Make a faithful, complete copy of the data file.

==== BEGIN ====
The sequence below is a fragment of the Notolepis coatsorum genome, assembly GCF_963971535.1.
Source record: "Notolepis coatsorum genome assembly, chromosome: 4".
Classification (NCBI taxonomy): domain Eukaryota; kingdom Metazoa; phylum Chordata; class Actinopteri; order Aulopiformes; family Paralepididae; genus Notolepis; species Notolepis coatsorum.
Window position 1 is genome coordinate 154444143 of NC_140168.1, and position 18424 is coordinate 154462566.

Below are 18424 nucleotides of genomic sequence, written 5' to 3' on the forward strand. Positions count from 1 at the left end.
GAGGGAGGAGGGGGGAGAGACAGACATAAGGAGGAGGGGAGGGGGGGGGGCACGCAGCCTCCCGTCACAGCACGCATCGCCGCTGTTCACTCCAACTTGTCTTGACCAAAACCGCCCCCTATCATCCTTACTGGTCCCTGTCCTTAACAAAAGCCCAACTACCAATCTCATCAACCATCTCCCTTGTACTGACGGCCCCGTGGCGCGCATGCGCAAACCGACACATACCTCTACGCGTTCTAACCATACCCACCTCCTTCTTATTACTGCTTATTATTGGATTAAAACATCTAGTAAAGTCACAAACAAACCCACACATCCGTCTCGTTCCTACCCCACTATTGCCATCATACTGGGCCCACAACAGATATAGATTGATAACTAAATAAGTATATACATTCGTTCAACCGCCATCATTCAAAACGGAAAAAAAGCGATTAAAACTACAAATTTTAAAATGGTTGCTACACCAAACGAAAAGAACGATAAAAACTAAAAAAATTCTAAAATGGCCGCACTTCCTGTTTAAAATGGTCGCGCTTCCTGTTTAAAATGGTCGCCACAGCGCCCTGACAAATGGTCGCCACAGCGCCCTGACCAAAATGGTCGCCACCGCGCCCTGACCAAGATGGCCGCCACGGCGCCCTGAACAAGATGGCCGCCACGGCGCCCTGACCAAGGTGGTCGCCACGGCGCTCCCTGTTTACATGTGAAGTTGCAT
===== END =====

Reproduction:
The sequence below is a fragment of the Notolepis coatsorum genome, assembly GCF_963971535.1.
Source record: "Notolepis coatsorum genome assembly, chromosome: 4".
Classification (NCBI taxonomy): domain Eukaryota; kingdom Metazoa; phylum Chordata; class Actinopteri; order Aulopiformes; family Paralepididae; genus Notolepis; species Notolepis coatsorum.
Window position 1 is genome coordinate 154444143 of NC_140168.1, and position 18424 is coordinate 154462566.

Below are 18424 nucleotides of genomic sequence, written 5' to 3' on the forward strand. Positions count from 1 at the left end.
GAGGGAGGAGGGGGGAGAGACAGACATAAGGAGGAGGGGAGGGGGGGGGGCACGCAGCCTCCCGTCACAGCACGCATCGCCGCTGTTCACTCCAACTTGTCTTGACCAAAACCGCCCCCTATCATCCTTACTGGTCCCTGTCCTTAACAAAAGCCCAACTACCAATCTCATCAACCATCTCCCTTGTACTGACGGCCCCGTGGCGCGCATGCGCAAACCGACACATACCTCTACGCGTTCTAACCATACCCACCTCCTTCTTATTACTGCTTATTATTGGATTAAAACATCTAGTAAAGTCACAAACAAACCCACACATCCGTCTCGTTCCTACCCCACTATTGCCATCATACTGGGCCCACAACAGATATAGATTGATAACTAAATAAGTATATACATTCGTTCAACCGCCATCATTCAAAACGGAAAAAAAGCGATTAAAACTACAAATTTTAAAATGGTTGCTACACCAAACGAAAAGAACGATAAAAACTAAAAAAATTCTAAAATGGCCGCACTTCCTGTTTAAAATGGTCGCGCTTCCTGTTTAAAATGGTCGCCACAGCGCCCTGACAAATGGTCGCCACAGCGCCCTGACCAAAATGGTCGCCACCGCGCCCTGACCAAGATGGCCGCCACGGCGCCCTGAACAAGATGGCCGCCACGGCGCCCTGACCAAGGTGGTCGCCACGGCGCTCCCTGTTTACATGTGAAGTTGCAT